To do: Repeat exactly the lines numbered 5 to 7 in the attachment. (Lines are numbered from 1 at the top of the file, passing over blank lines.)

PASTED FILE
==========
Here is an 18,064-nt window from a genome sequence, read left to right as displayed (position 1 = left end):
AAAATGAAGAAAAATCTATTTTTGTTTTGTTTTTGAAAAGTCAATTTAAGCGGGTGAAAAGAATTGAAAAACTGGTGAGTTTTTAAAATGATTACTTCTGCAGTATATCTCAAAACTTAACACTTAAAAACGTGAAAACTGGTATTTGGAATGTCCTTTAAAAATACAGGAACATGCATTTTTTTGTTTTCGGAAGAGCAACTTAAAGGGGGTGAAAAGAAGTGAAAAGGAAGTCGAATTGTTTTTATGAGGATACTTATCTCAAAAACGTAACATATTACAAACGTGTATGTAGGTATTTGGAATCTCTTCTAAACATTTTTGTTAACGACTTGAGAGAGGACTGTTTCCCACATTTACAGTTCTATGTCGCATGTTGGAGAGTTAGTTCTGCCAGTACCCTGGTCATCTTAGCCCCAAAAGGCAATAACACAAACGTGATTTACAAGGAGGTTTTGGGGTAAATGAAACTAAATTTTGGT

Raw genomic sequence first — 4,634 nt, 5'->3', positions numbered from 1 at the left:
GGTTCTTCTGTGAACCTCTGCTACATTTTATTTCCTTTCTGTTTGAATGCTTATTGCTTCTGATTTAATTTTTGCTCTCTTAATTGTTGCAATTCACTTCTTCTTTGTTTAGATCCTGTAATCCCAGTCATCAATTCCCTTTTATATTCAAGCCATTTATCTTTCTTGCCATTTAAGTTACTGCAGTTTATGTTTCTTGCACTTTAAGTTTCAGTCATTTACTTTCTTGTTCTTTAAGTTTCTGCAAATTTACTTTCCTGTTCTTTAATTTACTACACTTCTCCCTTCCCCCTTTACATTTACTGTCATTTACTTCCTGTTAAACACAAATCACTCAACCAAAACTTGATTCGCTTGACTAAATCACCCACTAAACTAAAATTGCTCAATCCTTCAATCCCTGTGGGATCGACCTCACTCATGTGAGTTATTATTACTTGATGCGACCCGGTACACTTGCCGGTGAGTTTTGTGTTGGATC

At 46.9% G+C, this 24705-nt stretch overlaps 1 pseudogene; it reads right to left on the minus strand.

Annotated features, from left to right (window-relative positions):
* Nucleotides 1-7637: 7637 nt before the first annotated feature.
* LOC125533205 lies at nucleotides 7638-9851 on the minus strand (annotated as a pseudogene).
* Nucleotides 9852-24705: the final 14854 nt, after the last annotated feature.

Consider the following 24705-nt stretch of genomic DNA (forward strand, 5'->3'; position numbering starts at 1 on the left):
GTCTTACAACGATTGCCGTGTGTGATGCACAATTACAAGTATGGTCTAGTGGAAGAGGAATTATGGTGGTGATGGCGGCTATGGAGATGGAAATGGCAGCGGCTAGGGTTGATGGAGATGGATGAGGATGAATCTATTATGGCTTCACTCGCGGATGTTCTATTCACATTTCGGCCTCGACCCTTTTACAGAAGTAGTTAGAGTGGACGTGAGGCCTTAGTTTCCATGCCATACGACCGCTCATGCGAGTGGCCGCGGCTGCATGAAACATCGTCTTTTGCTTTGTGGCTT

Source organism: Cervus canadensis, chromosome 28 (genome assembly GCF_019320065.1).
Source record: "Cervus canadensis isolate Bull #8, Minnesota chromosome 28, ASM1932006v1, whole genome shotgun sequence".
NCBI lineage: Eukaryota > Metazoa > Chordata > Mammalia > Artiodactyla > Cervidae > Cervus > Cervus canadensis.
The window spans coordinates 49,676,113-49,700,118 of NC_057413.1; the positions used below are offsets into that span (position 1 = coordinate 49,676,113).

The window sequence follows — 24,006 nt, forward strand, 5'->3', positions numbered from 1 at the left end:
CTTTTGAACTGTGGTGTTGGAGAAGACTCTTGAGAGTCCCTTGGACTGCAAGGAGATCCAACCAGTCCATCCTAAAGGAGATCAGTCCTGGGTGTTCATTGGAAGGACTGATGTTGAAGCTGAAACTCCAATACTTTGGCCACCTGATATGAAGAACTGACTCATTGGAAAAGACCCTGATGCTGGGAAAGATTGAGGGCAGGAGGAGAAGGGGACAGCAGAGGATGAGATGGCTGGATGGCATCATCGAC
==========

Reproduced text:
At 46.9% G+C, this 24705-nt stretch overlaps 1 pseudogene; it reads right to left on the minus strand.

Annotated features, from left to right (window-relative positions):
* Nucleotides 1-7637: 7637 nt before the first annotated feature.